Interest Rates on the Rise
Interest rates globally are “normalizing”, kickstarted by the U.S. about two years ago when it stopped quantitative easing and started increasing interest rates.
Europe is about two years behind the U.S. on this and is showing signs of tightening. The European Central Bank has started reducing its bond purchases, which is a sign that interest rates could turn positive, but it has a trickier market dynamic to navigate. The role of the central bank in Europe is much bigger relative to its market size than in the U.S., so its actions can potentially have a more significant effect on the market and market psychology.
Central banks globally have learned to move slowly enough to be fairly predictable, so we think easing will be carried out in an orderly way. However, the possibility of a large impact means the European Central Bank’s activities will still need to be watched closely.
More rate hikes coming
The recent ultra-loose monetary policy that has been in vogue globally is coming to an end. While the US (IVV) Federal Reserve raised interest rates by 75 basis points in 2017, it has already indicated that three more hikes could occur in 2018, followed by another two increases in 2019. The Fed is also in the process of shrinking its balance sheet from ~$4.5 trillion to less than $3.0 trillion in 2020.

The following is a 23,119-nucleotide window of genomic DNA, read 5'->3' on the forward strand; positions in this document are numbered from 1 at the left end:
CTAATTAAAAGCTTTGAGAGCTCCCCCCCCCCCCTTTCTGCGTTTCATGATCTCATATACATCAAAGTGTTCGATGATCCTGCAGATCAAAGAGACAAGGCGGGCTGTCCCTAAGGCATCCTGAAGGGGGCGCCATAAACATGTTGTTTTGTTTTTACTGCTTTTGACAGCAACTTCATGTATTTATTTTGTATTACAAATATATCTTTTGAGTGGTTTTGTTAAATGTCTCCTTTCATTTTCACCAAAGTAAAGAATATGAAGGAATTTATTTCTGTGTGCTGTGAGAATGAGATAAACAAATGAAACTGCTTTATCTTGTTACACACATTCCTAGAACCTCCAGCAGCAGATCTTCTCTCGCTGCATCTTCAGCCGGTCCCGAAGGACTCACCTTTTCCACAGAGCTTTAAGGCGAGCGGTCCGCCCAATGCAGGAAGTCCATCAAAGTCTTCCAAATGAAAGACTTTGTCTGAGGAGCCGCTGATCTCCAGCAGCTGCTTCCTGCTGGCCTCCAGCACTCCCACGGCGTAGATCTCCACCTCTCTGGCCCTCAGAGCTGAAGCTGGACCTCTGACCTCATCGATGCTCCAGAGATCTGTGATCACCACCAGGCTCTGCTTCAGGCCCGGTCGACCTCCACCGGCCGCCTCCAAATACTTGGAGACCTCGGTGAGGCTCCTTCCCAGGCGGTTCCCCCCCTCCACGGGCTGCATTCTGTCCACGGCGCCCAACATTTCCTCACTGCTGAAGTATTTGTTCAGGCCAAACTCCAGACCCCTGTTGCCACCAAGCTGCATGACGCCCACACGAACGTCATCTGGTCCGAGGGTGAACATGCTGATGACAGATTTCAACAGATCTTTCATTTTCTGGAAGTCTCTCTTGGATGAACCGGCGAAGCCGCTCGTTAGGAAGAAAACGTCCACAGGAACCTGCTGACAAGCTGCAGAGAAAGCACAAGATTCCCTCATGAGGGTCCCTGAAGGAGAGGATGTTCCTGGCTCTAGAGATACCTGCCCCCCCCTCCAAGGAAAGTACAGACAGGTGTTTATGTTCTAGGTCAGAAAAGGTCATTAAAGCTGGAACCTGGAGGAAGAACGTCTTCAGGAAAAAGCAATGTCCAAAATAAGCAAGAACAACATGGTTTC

Unwinding by other central banks
With the ECB (European Central Bank) foreseeing 2.3% GDP growth for the Euro area (VGK) (EZU) in 2018 and most of the other economic indicators pointing toward a gradual economic recovery, the need for a significant economic stimulus for Europe seems to be over. Once inflation picks up to the ECB’s target of below but close to 2.0%, the ECB could be expected to raise interest rates. However, that event could be expected to occur only in 2019. The ECB has also promised to buy bonds valued at 30 billion euros each month until September.
Meanwhile, Japan (EWJ) (DXJ) is also aiming for a smooth exit from its ultra-loose monetary policy without disturbing the markets. The Bank of Japan has already started gradually reducing its massive quantitative easing (or QE) program. Similarly, the Bank of England has been hiking its key rate since November 2017 and is likely to increase it further in 2018.